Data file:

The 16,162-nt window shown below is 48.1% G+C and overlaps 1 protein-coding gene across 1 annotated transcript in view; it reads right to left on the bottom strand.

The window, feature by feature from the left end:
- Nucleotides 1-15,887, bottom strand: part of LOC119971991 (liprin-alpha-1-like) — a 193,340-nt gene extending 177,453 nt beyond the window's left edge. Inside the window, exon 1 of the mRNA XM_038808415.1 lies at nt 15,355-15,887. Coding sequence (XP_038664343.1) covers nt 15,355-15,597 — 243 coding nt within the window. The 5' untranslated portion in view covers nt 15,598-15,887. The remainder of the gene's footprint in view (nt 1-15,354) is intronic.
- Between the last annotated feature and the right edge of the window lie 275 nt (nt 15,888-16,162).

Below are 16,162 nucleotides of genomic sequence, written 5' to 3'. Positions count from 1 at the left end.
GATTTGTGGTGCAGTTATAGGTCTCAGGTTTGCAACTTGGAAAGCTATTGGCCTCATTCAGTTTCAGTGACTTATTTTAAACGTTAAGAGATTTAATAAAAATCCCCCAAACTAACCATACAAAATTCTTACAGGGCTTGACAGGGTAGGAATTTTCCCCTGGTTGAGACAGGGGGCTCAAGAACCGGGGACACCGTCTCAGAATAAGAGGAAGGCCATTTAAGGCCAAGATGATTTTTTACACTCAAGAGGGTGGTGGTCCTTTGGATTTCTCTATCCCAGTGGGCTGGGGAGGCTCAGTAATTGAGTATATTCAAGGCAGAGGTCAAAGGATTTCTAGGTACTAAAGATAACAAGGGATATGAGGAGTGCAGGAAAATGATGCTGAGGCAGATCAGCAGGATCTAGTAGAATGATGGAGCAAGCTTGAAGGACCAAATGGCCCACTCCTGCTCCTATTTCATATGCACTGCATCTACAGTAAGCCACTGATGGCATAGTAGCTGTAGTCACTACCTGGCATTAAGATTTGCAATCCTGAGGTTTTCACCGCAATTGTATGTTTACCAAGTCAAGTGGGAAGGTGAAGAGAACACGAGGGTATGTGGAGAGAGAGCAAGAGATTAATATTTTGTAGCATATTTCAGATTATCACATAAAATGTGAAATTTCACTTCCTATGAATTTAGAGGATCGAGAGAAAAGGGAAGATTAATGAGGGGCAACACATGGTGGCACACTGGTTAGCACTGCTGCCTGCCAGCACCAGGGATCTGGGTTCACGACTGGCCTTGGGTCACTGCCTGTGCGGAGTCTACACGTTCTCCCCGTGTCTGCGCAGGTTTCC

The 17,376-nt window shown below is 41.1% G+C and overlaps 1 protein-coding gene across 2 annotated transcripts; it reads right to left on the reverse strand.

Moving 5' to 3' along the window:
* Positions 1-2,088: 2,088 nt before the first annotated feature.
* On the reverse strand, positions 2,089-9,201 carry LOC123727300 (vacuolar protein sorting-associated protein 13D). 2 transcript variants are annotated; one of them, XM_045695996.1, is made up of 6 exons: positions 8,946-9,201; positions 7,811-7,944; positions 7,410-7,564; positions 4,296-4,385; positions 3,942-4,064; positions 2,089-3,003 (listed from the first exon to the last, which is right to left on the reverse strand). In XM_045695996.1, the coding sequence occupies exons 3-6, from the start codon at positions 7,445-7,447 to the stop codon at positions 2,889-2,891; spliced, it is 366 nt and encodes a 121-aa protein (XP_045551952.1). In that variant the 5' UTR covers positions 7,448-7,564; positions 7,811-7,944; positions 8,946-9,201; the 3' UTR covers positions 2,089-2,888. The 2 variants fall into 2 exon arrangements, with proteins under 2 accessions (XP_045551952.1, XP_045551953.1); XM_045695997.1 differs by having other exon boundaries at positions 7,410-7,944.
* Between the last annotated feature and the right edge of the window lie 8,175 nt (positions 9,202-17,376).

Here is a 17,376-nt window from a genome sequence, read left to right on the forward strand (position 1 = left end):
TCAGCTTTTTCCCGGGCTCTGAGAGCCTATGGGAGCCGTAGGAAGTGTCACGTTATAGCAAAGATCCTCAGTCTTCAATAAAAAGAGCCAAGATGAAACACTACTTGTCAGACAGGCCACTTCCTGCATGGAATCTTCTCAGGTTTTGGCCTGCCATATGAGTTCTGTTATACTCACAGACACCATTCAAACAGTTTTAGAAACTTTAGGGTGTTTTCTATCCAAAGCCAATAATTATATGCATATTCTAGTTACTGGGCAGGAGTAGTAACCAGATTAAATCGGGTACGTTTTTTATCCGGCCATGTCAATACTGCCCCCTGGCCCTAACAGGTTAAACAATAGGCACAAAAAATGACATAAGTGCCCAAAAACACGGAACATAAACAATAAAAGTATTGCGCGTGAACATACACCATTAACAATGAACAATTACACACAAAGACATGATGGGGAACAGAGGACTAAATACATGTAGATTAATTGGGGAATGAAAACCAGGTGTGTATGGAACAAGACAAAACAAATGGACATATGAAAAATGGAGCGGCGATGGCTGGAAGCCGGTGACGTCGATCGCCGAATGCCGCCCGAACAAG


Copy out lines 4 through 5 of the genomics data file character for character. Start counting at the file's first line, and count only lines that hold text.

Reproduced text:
- Between the last annotated feature and the right edge of the window lie 275 nt (nt 15,888-16,162).

Below are 16,162 nucleotides of genomic sequence, written 5' to 3'. Positions count from 1 at the left end.